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Mackinaw City in Cheboygan County, Michigan — The American Midwest (Great Lakes)
 

Island-Hopping the Straits

 
 
Island-Hopping the Straits Marker image. Click for full size.
Photographed By Keith L, August 9, 2006
1. Island-Hopping the Straits Marker
Inscription.  In 1920 the need for extensive highways in Michigan was becoming evident and Horatio S. Earle, highway commissioner, suggested a submerged, floating tunnel. A counter-proposal was made by C. E. Fowler, a consulting engineer from New York City.

The Fowler proposal suggested a series of causeways and bridges starting near Cheboygen and proceeding via Bois Blanc Island, Round Island and Mackinac Island to St. Ignace. In 1934 the Mackinac Straits Bridge Authority engaged Fowler to further detail this route. The cost was estimated at $35 million. Funding was requested from the federal government but was denied.

Fortunately for Mackinac Island, this route was never realized, and its auto-free lifestyle continues unchanged.
 
Topics. This historical marker is listed in these topic lists: Bridges & ViaductsLandmarks. A significant historical year for this entry is 1920.
 
Location. 45° 47.022′ N, 84° 43.364′ W. Marker is in Mackinaw City, Michigan, in Cheboygan County. Marker can be reached from North Huron Avenue, on the right when traveling north. Near East Jamet Street and the Lake
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Huron shore, east of Mackinac Bridge (Interstate 75). Touch for map. Marker is in this post office area: Mackinaw City MI 49701, United States of America. Touch for directions.
 
Other nearby markers. At least 8 other markers are within walking distance of this marker. Our weather (within shouting distance of this marker); A Bridge for Mackinac (within shouting distance of this marker); John L. (Jack) Staffan • Chief Wawatam (within shouting distance of this marker); Lake Level Research on the Great Lakes (within shouting distance of this marker); Mackinaw Boat - Mackinaw Coat (within shouting distance of this marker); Historic Timeline (within shouting distance of this marker); Chief Wawatam (within shouting distance of this marker); a different marker also named Chief Wawatam (within shouting distance of this marker). Touch for a list and map of all markers in Mackinaw City.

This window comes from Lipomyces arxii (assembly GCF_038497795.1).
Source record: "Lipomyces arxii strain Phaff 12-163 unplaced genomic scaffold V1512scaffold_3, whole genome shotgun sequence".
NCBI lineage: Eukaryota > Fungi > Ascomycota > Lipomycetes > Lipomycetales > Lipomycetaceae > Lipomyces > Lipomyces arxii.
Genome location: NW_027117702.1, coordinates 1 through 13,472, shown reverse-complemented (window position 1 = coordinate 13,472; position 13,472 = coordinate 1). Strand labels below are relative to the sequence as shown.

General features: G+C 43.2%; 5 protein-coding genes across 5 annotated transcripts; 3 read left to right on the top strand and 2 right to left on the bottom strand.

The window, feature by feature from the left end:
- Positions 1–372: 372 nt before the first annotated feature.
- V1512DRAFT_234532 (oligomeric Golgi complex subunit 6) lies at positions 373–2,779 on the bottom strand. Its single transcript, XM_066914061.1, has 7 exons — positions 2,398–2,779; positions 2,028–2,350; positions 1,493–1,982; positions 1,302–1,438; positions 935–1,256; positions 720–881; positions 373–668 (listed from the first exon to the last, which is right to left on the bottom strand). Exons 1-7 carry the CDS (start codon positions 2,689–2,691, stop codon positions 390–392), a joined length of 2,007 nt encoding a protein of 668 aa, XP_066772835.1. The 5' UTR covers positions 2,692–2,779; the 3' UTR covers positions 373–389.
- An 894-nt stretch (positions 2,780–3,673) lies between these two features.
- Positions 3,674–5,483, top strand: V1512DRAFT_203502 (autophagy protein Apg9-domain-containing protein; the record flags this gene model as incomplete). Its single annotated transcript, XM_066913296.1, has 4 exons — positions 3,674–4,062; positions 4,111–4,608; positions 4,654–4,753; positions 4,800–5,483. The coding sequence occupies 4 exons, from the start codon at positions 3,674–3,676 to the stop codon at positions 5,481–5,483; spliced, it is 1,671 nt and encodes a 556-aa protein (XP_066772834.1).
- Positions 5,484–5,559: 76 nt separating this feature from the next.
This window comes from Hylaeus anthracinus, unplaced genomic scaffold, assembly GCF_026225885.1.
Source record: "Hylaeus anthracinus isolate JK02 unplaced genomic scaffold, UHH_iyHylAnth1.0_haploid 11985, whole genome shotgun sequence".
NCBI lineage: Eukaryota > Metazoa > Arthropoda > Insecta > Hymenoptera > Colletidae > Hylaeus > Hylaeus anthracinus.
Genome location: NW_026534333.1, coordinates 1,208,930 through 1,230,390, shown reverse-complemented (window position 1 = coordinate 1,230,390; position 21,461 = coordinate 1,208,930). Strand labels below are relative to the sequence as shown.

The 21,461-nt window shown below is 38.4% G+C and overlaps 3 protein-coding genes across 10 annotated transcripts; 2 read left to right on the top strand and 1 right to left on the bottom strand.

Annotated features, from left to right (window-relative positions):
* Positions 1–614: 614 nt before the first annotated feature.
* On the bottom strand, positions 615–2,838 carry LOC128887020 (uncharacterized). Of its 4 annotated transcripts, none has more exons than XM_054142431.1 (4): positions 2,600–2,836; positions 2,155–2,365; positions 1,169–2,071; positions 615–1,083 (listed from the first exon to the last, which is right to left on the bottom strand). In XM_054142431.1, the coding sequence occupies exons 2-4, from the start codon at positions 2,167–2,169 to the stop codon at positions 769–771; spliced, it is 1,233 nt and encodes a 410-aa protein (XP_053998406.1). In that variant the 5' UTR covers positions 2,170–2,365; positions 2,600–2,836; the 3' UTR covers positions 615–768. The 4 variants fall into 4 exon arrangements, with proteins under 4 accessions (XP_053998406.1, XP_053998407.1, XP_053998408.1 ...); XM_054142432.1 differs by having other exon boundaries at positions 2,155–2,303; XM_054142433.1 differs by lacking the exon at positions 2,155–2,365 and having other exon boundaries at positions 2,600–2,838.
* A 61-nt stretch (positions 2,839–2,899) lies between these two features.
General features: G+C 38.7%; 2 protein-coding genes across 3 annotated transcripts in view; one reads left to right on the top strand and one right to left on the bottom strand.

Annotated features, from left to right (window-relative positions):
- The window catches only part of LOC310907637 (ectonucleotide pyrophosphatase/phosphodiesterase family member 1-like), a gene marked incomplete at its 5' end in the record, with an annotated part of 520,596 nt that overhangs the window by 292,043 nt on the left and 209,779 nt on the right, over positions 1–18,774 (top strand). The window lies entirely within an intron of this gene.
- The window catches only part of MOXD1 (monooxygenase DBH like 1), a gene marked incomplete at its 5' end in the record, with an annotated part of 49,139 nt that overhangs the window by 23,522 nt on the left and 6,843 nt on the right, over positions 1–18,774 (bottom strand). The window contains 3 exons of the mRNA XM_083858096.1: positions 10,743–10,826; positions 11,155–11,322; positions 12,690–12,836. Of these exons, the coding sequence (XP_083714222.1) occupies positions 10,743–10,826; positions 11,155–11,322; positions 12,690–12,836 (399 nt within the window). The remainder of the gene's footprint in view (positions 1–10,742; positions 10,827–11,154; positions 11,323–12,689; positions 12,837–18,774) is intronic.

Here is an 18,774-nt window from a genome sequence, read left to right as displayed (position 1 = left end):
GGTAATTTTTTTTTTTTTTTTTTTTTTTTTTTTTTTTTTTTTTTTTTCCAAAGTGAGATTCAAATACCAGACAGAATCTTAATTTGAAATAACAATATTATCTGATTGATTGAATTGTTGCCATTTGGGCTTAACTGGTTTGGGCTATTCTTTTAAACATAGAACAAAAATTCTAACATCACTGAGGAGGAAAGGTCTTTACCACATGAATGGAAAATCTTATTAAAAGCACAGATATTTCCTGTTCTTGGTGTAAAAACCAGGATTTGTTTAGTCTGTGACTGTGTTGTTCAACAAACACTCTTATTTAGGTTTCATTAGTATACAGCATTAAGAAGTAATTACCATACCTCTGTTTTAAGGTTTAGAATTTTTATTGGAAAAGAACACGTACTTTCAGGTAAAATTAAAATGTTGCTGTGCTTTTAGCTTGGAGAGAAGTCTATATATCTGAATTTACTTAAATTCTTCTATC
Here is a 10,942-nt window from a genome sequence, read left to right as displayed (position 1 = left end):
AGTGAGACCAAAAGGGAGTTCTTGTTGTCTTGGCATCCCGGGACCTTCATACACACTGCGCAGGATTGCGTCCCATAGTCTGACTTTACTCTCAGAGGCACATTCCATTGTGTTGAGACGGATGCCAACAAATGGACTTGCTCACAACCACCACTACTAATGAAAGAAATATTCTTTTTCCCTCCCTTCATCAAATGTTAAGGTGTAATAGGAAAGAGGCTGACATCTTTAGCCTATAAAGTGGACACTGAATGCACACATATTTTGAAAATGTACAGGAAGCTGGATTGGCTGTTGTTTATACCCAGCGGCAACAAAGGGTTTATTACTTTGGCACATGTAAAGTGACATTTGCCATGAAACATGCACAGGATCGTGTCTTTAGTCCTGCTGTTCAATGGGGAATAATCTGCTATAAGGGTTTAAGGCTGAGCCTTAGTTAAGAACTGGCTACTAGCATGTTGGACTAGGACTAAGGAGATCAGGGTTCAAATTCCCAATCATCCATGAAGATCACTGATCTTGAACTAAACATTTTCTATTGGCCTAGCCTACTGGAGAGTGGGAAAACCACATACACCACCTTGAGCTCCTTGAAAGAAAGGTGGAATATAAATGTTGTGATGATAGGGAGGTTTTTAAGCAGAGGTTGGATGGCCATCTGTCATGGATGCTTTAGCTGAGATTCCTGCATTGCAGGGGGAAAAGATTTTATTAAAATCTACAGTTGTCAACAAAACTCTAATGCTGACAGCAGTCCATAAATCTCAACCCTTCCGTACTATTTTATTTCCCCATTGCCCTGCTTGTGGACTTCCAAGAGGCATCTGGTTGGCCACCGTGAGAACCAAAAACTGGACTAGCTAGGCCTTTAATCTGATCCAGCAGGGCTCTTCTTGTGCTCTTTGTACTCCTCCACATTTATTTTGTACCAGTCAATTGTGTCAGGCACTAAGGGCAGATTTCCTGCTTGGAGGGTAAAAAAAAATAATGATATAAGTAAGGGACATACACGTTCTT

Regarding Island-Hopping the Straits. Mackinaw City is the only entity spelled with “aw.” Mackinac Island, Mackinac County, the Straits of Mackinac and the Mackinac Bridge are all spelled with the French “ac,” but are pronounced “aw.”
 
Also see . . .  Straights of Mackinac. History of the present bridge, on the Michigan Department of Transportation website. (Submitted on June 28, 2007.) 
 
Additional keywords. Straits
Mackinac and Round Islands image. Click for full size.
Photographed By Keith L, August 9, 2006
2. Mackinac and Round Islands
Passenger ferries on the Straits of Mackinac, between Mackinac Island (on the left side of photo) and Mackinaw City (by photographer).
of Mackinac Mackinac Bridge
 
St. Ignace Shoreline image. Click for full size.
Photographed By Keith L, August 9, 2006
3. St. Ignace Shoreline
Mackinac Island is in the background.
Ferry Arriving image. Click for full size.
Photographed By Keith L, August 9, 2006
4. Ferry Arriving
Hydro-jet passenger ferry arriving at St. Ignace, having departed from Mackinac Island in the distance.
Mackinac Island image. Click for full size.
Photographed By Keith L, August 9, 2006
5. Mackinac Island
View of Mackinac Island and Lake Huron shoreline from Castle Rock. Rising almost 200 feet above lake level, this was a lookout of the Ojibway Indians and was often referred to as Pontiac's lookout.
Ferry Boarding at Mackinaw City image. Click for full size.
Photographed By Keith L, August 9, 2006
6. Ferry Boarding at Mackinaw City
Mackinac Bridge Crossing the Straights of Mackinac image. Click for full size.
Photographed By Keith L, August 9, 2006
7. Mackinac Bridge Crossing the Straights of Mackinac
This bridge that avoided Mackinac Island carries Interstate 75 connecting the southern and northern peninsulas that form the State of Michigan. The Straights of Mackinac connect Lake Michigan to the west from Lake Huron to the east.
 
 
Credits. This page was last revised on June 16, 2016. It was originally submitted on June 28, 2007, by Keith L of Wisconsin Rapids, Wisconsin. This page has been viewed 2,323 times since then. Last updated on August 5, 2007, by Keith L of Wisconsin Rapids, Wisconsin. Photos:   1. submitted on June 28, 2007, by Keith L of Wisconsin Rapids, Wisconsin.   2, 3, 4, 5, 6. submitted on August 5, 2007, by Keith L of Wisconsin Rapids, Wisconsin.   7. submitted on June 28, 2007, by Keith L of Wisconsin Rapids, Wisconsin. • J. J. Prats was the editor who published this page.

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Feb. 27, 2024